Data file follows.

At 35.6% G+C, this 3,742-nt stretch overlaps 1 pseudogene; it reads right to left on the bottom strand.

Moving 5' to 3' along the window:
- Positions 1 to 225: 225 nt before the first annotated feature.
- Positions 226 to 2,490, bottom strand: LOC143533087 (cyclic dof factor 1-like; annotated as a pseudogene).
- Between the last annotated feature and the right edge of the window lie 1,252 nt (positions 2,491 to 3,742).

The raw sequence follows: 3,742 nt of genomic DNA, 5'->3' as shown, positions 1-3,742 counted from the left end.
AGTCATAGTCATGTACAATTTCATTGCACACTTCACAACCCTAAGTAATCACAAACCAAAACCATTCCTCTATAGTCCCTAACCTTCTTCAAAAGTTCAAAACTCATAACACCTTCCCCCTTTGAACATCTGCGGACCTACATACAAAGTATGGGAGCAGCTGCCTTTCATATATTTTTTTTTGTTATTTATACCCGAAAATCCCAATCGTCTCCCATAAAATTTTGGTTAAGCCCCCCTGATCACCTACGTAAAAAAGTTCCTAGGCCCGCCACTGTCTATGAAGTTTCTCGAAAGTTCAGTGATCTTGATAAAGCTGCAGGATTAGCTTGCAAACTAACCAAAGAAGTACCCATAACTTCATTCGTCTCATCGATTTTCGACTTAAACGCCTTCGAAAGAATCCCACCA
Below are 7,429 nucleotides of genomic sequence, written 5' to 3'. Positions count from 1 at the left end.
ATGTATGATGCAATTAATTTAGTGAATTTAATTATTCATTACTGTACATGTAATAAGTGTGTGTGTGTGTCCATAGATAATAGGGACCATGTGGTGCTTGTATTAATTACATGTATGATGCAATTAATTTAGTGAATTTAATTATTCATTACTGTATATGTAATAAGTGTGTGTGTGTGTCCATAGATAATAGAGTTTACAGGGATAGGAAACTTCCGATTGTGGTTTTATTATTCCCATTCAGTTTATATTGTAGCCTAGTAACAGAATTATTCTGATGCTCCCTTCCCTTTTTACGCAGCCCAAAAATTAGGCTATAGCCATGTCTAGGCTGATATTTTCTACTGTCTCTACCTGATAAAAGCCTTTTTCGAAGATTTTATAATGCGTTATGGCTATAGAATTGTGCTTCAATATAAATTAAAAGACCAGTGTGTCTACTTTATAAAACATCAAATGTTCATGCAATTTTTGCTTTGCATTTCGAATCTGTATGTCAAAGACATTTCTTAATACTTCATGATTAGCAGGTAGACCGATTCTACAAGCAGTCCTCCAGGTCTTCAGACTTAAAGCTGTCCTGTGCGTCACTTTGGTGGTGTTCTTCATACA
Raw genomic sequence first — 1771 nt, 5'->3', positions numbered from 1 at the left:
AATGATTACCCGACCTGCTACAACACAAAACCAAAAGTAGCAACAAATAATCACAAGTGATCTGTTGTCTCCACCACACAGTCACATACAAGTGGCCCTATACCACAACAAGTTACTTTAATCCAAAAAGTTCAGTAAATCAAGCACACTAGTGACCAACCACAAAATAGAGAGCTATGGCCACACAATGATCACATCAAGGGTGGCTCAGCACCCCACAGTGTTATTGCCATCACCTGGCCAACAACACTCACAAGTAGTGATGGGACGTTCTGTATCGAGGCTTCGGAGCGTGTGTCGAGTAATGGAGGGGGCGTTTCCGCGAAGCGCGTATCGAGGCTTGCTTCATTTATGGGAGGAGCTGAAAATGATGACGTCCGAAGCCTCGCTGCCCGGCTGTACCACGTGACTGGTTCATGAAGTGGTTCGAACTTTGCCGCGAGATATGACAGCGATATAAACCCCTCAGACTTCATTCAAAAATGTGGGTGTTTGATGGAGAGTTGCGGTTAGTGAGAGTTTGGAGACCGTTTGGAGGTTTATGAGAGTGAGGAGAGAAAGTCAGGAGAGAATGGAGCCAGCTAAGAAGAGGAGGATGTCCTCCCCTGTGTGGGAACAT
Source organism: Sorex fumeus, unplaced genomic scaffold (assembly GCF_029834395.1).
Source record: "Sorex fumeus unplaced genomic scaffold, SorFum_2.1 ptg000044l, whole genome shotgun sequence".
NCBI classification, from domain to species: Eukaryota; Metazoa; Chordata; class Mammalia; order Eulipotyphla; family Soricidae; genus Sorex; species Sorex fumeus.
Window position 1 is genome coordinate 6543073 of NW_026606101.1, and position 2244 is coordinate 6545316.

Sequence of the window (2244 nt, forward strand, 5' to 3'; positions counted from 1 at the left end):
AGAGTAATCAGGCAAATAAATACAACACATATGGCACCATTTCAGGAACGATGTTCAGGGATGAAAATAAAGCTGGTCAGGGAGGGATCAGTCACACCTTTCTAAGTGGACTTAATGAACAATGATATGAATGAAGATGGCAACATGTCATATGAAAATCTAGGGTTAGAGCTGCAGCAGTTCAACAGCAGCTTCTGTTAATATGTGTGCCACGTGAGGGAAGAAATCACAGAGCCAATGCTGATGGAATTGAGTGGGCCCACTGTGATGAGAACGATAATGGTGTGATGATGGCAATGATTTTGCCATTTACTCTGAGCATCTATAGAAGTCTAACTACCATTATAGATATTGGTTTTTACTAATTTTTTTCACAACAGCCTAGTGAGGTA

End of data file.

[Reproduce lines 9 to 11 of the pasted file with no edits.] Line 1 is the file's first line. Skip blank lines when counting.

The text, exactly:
ATGTATGATGCAATTAATTTAGTGAATTTAATTATTCATTACTGTACATGTAATAAGTGTGTGTGTGTGTCCATAGATAATAGGGACCATGTGGTGCTTGTATTAATTACATGTATGATGCAATTAATTTAGTGAATTTAATTATTCATTACTGTATATGTAATAAGTGTGTGTGTGTGTCCATAGATAATAGAGTTTACAGGGATAGGAAACTTCCGATTGTGGTTTTATTATTCCCATTCAGTTTATATTGTAGCCTAGTAACAGAATTATTCTGATGCTCCCTTCCCTTTTTACGCAGCCCAAAAATTAGGCTATAGCCATGTCTAGGCTGATATTTTCTACTGTCTCTACCTGATAAAAGCCTTTTTCGAAGATTTTATAATGCGTTATGGCTATAGAATTGTGCTTCAATATAAATTAAAAGACCAGTGTGTCTACTTTATAAAACATCAAATGTTCATGCAATTTTTGCTTTGCATTTCGAATCTGTATGTCAAAGACATTTCTTAATACTTCATGATTAGCAGGTAGACCGATTCTACAAGCAGTCCTCCAGGTCTTCAGACTTAAAGCTGTCCTGTGCGTCACTTTGGTGGTGTTCTTCATACA
Raw genomic sequence first — 1771 nt, 5'->3', positions numbered from 1 at the left:
AATGATTACCCGACCTGCTACAACACAAAACCAAAAGTAGCAACAAATAATCACAAGTGATCTGTTGTCTCCACCACACAGTCACATACAAGTGGCCCTATACCACAACAAGTTACTTTAATCCAAAAAGTTCAGTAAATCAAGCACACTAGTGACCAACCACAAAATAGAGAGCTATGGCCACACAATGATCACATCAAGGGTGGCTCAGCACCCCACAGTGTTATTGCCATCACCTGGCCAACAACACTCACAAGTAGTGATGGGACGTTCTGTATCGAGGCTTCGGAGCGTGTGTCGAGTAATGGAGGGGGCGTTTCCGCGAAGCGCGTATCGAGGCTTGCTTCATTTATGGGAGGAGCTGAAAATGATGACGTCCGAAGCCTCGCTGCCCGGCTGTACCACGTGACTGGTTCATGAAGTGGTTCGAACTTTGCCGCGAGATATGACAGCGATATAAACCCCTCAGACTTCATTCAAAAATGTGGGTGTTTGATGGAGAGTTGCGGTTAGTGAGAGTTTGGAGACCGTTTGGAGGTTTATGAGAGTGAGGAGAGAAAGTCAGGAGAGAATGGAGCCAGCTAAGAAGAGGAGGATGTCCTCCCCTGTGTGGGAACAT